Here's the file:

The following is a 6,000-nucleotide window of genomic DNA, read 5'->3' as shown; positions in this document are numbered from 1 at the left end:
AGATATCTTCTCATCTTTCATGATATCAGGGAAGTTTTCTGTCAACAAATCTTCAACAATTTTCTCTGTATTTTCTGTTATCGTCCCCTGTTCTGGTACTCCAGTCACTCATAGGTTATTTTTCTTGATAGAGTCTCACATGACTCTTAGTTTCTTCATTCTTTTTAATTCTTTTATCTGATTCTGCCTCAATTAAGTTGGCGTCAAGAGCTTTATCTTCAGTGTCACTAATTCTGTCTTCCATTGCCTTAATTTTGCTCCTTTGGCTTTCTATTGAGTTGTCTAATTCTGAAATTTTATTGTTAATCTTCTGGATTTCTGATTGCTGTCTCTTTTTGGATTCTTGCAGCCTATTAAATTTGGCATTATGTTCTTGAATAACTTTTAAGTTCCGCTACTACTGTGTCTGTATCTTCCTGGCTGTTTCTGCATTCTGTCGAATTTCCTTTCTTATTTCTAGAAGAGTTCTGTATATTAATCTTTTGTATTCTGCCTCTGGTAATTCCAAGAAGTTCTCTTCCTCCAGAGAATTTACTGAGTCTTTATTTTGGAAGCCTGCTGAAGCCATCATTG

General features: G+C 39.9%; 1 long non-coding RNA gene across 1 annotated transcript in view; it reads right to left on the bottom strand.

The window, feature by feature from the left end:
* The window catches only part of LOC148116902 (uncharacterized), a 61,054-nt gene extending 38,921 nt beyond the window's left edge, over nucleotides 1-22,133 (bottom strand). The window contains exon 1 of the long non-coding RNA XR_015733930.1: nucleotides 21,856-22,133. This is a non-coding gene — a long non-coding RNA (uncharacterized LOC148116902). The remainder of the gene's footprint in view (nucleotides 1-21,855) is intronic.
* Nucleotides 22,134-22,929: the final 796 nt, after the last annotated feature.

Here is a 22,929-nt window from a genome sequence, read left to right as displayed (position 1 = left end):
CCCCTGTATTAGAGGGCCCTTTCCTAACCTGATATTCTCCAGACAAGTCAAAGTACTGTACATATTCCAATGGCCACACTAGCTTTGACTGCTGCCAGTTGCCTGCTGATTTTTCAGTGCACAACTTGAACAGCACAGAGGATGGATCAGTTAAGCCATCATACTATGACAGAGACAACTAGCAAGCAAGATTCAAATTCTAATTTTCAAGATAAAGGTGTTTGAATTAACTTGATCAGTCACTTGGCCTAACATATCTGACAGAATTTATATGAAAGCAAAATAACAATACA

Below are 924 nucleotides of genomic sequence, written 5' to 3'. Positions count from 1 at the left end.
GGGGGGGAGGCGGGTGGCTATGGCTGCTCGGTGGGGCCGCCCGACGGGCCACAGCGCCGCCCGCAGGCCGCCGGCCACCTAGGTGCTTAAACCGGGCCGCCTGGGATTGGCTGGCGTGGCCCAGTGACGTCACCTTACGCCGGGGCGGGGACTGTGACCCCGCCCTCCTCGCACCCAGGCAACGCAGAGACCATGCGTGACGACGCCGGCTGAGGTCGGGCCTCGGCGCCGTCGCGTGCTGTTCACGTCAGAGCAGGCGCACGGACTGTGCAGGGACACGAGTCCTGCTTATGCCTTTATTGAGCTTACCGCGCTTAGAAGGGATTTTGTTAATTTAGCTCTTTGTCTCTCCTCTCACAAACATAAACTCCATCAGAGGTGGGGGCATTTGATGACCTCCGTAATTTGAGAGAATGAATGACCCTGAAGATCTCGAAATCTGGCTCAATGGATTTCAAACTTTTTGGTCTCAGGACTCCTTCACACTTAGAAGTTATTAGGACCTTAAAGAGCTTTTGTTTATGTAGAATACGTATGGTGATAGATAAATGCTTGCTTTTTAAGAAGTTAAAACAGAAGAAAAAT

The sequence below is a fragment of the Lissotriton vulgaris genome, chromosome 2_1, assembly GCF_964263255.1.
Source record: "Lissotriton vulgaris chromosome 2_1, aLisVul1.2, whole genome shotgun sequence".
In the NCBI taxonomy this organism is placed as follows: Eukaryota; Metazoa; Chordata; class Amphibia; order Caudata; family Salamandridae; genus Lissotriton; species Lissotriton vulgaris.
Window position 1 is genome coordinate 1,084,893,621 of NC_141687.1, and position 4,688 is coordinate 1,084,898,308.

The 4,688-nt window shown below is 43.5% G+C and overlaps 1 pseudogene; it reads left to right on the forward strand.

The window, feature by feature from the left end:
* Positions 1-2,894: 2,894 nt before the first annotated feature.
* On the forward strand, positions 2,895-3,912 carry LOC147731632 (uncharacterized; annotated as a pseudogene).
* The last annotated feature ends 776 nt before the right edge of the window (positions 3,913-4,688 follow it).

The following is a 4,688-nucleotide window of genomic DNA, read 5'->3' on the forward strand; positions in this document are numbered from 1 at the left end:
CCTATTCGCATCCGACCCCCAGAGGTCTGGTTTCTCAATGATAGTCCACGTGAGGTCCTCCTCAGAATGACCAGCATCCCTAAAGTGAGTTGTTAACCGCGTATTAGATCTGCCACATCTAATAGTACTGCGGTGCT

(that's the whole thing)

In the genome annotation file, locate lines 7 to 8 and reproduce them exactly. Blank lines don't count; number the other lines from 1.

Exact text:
Here is a 22,929-nt window from a genome sequence, read left to right as displayed (position 1 = left end):
CCCCTGTATTAGAGGGCCCTTTCCTAACCTGATATTCTCCAGACAAGTCAAAGTACTGTACATATTCCAATGGCCACACTAGCTTTGACTGCTGCCAGTTGCCTGCTGATTTTTCAGTGCACAACTTGAACAGCACAGAGGATGGATCAGTTAAGCCATCATACTATGACAGAGACAACTAGCAAGCAAGATTCAAATTCTAATTTTCAAGATAAAGGTGTTTGAATTAACTTGATCAGTCACTTGGCCTAACATATCTGACAGAATTTATATGAAAGCAAAATAACAATACA